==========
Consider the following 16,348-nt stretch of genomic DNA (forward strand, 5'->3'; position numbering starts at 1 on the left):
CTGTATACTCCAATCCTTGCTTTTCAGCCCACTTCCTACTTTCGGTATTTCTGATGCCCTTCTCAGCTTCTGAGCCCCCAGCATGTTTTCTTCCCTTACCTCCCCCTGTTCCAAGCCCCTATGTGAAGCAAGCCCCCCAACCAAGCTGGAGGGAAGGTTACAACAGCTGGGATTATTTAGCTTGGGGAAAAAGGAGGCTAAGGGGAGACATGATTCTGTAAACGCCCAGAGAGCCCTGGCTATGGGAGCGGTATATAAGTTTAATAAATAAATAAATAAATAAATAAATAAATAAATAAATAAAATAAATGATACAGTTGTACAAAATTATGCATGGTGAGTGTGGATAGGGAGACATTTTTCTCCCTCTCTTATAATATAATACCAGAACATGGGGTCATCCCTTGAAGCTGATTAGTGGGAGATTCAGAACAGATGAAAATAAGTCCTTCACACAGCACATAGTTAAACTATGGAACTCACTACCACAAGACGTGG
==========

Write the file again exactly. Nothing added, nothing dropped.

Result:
Consider the following 16,348-nt stretch of genomic DNA (forward strand, 5'->3'; position numbering starts at 1 on the left):
CTGTATACTCCAATCCTTGCTTTTCAGCCCACTTCCTACTTTCGGTATTTCTGATGCCCTTCTCAGCTTCTGAGCCCCCAGCATGTTTTCTTCCCTTACCTCCCCCTGTTCCAAGCCCCTATGTGAAGCAAGCCCCCCAACCAAGCTGGAGGGAAGGTTACAACAGCTGGGATTATTTAGCTTGGGGAAAAAGGAGGCTAAGGGGAGACATGATTCTGTAAACGCCCAGAGAGCCCTGGCTATGGGAGCGGTATATAAGTTTAATAAATAAATAAATAAATAAATAAATAAATAAATAAATAAAATAAATGATACAGTTGTACAAAATTATGCATGGTGAGTGTGGATAGGGAGACATTTTTCTCCCTCTCTTATAATATAATACCAGAACATGGGGTCATCCCTTGAAGCTGATTAGTGGGAGATTCAGAACAGATGAAAATAAGTCCTTCACACAGCACATAGTTAAACTATGGAACTCACTACCACAAGACGTGG